It exists in two parts — a completed roadway from Indianapolis, Ind., to the Canadian border and then a mostly-proposed extension southwest to the Mexican border in Texas, with a small section already in place in Northwest Mississippi and other states.
Once the so-called “superhighway” is open for traffic, it is expected by many to bring more jobs and economic development to the Mississippi Delta.
What is not so certain is when the Mississippi portions of the transcontinental roadway will be completed.
In Oct. 2006, the first Mississippi segment of I-69 opened to traffic between a point near U.S. 61 north of Tunica at the county line and I-55 north of Hernando. The south end is an at-grade intersection with the former route of Highway 304 near Tunica, where Highway 713 continues west to U.S. 61.
There is no mistaking that the casino industry and the revenue it generates has changed the landscape of Tunica County. With access to adequate transportation and inter-modal forms of getting to and from one place to another, new highways in Northwest Mississippi have become a major source of growth and potential development.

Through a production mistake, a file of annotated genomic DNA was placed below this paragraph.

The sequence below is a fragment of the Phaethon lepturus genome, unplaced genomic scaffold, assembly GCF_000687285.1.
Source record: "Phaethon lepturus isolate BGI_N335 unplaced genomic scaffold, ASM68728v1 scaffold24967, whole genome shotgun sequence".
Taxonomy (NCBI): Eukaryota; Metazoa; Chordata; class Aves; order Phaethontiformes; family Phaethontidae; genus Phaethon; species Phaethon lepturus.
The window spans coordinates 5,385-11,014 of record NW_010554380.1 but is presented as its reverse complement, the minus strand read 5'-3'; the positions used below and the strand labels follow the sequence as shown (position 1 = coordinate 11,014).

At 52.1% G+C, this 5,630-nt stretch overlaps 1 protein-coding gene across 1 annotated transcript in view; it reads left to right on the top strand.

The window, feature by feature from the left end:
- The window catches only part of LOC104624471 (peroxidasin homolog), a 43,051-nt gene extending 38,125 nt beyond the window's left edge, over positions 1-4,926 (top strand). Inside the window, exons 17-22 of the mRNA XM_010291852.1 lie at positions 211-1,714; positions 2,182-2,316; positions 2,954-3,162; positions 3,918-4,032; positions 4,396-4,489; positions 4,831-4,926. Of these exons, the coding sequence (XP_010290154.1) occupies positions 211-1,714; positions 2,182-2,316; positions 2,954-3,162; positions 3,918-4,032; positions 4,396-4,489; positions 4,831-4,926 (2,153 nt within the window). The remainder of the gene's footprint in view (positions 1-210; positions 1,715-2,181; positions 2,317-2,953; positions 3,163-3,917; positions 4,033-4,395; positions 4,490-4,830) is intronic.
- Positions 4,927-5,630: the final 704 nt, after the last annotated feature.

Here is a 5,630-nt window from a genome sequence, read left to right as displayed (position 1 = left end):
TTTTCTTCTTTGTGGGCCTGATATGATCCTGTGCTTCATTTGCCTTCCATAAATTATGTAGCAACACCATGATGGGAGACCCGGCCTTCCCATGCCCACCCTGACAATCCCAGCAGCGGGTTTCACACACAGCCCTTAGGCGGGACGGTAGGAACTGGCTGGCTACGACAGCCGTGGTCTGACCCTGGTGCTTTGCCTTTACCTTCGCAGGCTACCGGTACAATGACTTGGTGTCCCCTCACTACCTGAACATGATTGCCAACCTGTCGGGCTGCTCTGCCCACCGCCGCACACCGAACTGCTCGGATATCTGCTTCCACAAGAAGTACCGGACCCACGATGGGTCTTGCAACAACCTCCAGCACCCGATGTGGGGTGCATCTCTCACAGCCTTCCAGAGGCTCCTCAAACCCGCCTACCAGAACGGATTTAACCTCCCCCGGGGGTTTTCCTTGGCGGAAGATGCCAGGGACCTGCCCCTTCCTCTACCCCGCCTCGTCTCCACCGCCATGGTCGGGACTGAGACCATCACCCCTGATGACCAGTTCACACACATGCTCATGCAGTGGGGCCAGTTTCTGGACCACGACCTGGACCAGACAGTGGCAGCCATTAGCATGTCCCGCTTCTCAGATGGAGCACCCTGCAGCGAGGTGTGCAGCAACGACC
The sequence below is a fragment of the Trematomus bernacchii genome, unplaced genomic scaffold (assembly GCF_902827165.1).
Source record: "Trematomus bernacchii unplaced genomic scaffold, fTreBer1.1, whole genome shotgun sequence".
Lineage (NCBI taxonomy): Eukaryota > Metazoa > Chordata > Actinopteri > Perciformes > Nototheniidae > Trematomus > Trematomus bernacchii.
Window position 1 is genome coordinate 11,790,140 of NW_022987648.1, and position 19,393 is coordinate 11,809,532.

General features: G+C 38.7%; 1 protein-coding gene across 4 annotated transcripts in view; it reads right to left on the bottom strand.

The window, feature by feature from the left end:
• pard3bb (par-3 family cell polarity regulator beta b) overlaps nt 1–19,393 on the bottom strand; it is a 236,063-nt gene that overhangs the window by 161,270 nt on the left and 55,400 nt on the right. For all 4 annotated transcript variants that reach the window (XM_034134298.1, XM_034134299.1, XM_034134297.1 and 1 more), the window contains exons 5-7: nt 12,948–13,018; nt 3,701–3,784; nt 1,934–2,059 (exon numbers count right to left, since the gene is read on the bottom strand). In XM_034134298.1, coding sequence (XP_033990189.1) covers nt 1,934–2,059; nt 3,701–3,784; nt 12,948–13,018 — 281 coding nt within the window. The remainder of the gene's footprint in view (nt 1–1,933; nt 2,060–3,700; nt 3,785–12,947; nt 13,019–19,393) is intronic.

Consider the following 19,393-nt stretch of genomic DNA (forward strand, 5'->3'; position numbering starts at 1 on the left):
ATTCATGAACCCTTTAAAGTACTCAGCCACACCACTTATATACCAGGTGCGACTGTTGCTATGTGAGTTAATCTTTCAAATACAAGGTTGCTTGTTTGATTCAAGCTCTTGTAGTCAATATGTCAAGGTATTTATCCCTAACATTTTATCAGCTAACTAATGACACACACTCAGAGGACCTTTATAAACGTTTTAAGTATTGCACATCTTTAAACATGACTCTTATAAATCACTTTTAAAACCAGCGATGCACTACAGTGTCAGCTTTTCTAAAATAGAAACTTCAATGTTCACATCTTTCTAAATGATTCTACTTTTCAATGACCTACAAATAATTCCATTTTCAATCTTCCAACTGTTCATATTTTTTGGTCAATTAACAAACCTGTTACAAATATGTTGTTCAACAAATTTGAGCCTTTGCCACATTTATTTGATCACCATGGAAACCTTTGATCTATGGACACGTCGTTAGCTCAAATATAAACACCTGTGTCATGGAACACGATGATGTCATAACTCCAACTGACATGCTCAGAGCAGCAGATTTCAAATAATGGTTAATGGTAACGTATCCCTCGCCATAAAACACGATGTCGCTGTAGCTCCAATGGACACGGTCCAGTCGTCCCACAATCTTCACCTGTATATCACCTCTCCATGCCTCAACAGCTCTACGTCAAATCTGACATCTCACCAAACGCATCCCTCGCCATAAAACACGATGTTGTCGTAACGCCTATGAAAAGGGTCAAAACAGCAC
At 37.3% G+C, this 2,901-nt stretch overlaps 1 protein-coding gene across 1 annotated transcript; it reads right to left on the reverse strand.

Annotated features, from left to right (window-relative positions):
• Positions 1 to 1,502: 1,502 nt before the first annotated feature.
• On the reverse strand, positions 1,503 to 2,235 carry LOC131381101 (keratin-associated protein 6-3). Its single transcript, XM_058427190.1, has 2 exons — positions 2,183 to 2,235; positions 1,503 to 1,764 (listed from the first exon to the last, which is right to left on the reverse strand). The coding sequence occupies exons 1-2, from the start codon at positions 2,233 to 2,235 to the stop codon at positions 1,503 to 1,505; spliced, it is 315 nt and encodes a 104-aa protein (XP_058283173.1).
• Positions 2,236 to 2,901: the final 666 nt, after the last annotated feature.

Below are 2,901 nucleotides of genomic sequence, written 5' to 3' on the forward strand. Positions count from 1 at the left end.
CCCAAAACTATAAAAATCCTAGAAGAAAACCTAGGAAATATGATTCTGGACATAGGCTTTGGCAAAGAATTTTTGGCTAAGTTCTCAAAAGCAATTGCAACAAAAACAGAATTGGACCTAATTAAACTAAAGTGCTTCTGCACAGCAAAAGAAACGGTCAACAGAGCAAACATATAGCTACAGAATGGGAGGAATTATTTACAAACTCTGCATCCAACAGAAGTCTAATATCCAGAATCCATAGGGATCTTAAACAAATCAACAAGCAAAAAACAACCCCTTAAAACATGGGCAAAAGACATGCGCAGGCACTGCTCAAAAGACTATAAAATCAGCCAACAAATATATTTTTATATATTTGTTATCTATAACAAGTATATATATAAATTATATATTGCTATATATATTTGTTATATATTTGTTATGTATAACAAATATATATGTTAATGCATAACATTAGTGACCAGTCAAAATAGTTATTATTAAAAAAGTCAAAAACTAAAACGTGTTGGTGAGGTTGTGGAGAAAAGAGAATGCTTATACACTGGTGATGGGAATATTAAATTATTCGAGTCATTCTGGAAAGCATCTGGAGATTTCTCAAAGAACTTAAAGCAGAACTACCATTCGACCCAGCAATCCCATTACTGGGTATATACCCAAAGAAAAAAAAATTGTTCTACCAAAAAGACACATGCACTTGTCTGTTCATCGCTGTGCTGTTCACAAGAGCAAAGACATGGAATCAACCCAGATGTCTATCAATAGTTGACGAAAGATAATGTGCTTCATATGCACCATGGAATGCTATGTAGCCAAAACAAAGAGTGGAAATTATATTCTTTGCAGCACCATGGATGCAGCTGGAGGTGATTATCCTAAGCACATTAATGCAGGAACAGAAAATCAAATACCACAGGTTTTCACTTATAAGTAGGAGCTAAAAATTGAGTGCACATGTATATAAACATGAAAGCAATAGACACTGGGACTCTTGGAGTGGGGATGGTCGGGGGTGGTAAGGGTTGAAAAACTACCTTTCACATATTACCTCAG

“I can say with confidence that we’ve listed I-69 and its completion as a high priority,” said Webster Franklin, president of the Tunica Convention & Visitors Bureau. “So far, it’s created an ease of access for workers, residents and tourists coming from the east. Eventually, it will open up a whole lot of things for the region.”
Still, progress is slow.
Mississippi Department of Transportation spokeswoman Carrie Adams says that highway construction in the state has been hampered over the past two decades by several components.
“The ability to construct and maintain highways has been affected by factors such as a flat, and more recently, a declining revenue stream,” she said, adding that those factors included the increased cost of construction and maintenance, increased costs and time in complying with recent changes to environmental regulations and more fuel-efficient vehicles.
“Constructing highways in accordance with today’s environmental regulations requires 10-12 years,” Adams said. “What this means is that once a DOT falls behind the curve, a tremendous amount of time and resources are needed to catch up.”
Currently, MDOT has divided the remainder of the I-69 Mississippi project into several areas of study.
“The completion of the project can’t help but be a tremendous boost to the Mississippi Delta,” said Justin Thigpen, executive director for the Cleveland-Bolivar County Chamber of Commerce. “It will do us a world of good, bringing jobs and more opportunity for economic development.”
Thigpen says that no matter when I-69 is completed, the Delta region still has to do its part.
“We have a lot of work to do, regardless of when the highway is built,” he said. “When we know exactly when and where it’s coming through, we can begin purchasing land for an industrial park and other development.”
Franklin says he is not sure that a completed I-69 will bring more people to the region but “what it will do will make it easier to compete economically and cause additional growth.”